Rachel Neumeier

Fantasy and Young Adult Fantasy Author

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Does conversation skirt the border of incomprehensibility?

Here’s an interesting post by Scott Alexander at Slate Star Codex: CONVERSATION DELIBERATELY SKIRTS THE BORDER OF INCOMPREHENSIBILITY

Alexander starts off by quoting a post about autism and the problem with taking comments and questions literally when they aren’t meant that way:

If a neurotypical asks you, “What game are you playing?” they’re not asking you to describe the game.

They’re asking you if they can play too.

If a neurotypical asks you, “What are you watching?” they’re not asking you to explain the plot of the movie/tv show to them.

They’re asking if they can watch it with you.

Then Alexander says:

I don’t think this is always true – and when it is I would describe it as more of an open-ended attempt to start a fun conversation than a demand for participation – but I agree that it’s not just a straightforward request for information.

And there was some interesting discussion about this on Autistic Tumblr, which centered around: why would someone do this? Why can’t people just say what they mean?

And the best answer I saw – sorry, I can’t find it right now – explained that people were trying to spare their friends the burden of rejecting them. Say Alice is reading a book, and Bob asks “Hey, do you want to talk about that book?” Maybe Alice doesn’t want to talk about it. But the following conversation…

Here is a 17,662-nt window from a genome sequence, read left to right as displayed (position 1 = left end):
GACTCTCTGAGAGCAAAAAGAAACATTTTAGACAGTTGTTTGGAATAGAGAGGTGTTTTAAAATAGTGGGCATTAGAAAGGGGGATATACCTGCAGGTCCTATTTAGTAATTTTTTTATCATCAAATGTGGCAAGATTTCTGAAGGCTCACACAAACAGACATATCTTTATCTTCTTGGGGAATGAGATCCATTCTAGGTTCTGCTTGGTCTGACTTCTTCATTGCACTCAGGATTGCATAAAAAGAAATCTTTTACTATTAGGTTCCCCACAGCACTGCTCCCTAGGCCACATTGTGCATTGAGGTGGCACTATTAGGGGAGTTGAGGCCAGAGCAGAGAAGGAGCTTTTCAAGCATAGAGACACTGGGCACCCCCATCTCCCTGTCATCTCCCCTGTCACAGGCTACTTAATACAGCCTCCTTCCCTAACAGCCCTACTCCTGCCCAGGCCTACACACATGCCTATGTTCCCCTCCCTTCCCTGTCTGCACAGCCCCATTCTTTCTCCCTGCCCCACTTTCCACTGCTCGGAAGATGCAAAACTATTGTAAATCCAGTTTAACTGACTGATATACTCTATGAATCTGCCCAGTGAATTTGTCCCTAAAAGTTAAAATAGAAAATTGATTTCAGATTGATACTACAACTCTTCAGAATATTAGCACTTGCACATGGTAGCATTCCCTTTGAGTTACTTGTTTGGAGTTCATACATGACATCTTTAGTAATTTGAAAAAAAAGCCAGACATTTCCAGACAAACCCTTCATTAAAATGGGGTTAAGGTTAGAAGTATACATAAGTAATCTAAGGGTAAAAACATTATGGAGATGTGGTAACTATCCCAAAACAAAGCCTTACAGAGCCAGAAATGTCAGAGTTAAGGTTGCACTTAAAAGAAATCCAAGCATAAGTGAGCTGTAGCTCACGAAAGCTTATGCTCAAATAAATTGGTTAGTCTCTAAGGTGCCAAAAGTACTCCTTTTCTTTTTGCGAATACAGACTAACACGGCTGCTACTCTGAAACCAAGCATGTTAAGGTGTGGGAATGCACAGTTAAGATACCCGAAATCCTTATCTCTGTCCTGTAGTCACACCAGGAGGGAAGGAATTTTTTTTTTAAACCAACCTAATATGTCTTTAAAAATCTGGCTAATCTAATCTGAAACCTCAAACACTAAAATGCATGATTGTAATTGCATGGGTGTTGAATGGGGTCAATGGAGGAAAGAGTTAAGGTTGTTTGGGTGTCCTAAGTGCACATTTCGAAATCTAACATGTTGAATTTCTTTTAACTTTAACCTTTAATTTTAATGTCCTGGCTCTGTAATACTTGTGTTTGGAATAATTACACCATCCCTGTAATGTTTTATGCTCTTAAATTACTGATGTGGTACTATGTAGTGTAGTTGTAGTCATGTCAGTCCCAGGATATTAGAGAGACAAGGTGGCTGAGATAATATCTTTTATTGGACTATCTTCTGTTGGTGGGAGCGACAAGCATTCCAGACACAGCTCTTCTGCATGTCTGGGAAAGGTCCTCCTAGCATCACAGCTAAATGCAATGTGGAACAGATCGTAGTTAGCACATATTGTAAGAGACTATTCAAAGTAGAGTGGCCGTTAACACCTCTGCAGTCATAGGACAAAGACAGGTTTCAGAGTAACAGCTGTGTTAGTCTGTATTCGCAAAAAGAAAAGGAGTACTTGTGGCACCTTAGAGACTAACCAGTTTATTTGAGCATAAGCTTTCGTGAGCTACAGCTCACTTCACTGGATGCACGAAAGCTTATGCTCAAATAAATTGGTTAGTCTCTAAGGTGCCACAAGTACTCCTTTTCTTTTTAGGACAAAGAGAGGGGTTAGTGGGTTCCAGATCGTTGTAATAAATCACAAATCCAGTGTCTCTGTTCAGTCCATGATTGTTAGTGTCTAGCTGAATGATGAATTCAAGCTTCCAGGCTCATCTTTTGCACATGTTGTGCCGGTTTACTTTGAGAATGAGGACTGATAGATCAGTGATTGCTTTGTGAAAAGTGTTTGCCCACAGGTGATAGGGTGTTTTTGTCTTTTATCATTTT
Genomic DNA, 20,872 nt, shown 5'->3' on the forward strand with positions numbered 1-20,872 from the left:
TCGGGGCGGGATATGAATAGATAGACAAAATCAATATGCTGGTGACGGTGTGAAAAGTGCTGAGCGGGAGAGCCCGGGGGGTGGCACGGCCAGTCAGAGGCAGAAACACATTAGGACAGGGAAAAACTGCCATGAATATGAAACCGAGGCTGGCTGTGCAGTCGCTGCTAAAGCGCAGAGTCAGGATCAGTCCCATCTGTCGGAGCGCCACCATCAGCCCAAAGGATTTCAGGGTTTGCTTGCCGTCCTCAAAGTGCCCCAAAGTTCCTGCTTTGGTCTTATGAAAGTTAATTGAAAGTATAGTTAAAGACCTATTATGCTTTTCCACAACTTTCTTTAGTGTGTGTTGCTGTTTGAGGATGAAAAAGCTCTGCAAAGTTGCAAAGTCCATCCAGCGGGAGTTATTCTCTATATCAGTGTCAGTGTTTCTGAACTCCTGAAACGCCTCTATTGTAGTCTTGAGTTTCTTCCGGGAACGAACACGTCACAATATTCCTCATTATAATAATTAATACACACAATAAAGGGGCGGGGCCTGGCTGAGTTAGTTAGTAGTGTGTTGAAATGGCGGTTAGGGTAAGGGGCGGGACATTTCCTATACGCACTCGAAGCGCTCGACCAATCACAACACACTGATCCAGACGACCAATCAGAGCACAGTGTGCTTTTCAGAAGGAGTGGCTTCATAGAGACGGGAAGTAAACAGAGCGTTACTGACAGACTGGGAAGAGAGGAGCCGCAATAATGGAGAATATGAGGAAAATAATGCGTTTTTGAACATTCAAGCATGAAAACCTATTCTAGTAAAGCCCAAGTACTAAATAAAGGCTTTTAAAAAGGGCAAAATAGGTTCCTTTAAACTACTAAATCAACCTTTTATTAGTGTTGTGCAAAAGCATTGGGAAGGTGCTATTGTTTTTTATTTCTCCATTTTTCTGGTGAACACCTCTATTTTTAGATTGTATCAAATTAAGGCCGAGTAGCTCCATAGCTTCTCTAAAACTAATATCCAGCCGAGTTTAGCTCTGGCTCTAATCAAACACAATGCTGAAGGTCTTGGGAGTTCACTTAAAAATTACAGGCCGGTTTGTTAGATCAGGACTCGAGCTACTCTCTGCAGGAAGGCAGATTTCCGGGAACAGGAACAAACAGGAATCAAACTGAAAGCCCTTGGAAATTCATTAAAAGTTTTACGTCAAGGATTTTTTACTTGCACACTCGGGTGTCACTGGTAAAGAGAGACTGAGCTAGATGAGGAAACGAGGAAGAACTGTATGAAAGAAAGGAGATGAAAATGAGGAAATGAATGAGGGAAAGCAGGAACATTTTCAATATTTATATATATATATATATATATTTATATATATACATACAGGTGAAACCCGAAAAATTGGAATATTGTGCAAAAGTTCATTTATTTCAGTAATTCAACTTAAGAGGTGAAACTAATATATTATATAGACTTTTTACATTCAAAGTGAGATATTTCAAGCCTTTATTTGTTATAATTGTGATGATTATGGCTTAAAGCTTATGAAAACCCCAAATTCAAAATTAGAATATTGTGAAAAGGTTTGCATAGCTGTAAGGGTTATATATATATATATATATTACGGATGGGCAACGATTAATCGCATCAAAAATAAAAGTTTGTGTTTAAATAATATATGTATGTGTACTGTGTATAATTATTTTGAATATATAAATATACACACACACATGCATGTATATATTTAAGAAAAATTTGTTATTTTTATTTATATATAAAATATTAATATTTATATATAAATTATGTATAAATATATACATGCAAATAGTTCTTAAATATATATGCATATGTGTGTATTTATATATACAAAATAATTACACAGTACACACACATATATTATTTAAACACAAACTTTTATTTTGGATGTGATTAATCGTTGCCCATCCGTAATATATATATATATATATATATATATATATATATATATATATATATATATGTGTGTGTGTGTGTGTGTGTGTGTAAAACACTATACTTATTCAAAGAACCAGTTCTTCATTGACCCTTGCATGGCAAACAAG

Bob: Hey, you want to talk to me about that book?
Alice: No

…sounds really rude. So by Bob saying his line, he’s putting a lot of subtle pressure on Alice to agree. Bob is a good person and he doesn’t want to do that. So instead he asks “Hey, what are you reading?”

Bob: Hey, what are you reading?
Alice: Not much. Just some random novel.
Bob: Oh, well, enjoy!

Apparently it’s important in conversation to provide plausible deniability for everyone, thus avoiding making people explicitly reject each other.

Bob has to operate as close to the border of “inscrutable confusingness” as possible without crossing it. He wants Alice to know he wants to talk to her, but he doesn’t want Alice to know that he knows she knows he wants to talk to her …. As long as Alice doesn’t know he knows she knows he wants to talk to her, Alice can give a non-answer, pretending that she believes Bob will believe that she just didn’t realize he wanted to talk to her.

And not only that, but if conversational cues become too well understood, everyone has to step a little farther into confusingness in order to get back to this situation where everyone enjoys plausible deniability and no one knows for sure what anybody means, and it’s quite tiring even to think about it, really. No wonder people who operate a bit more literally have trouble.

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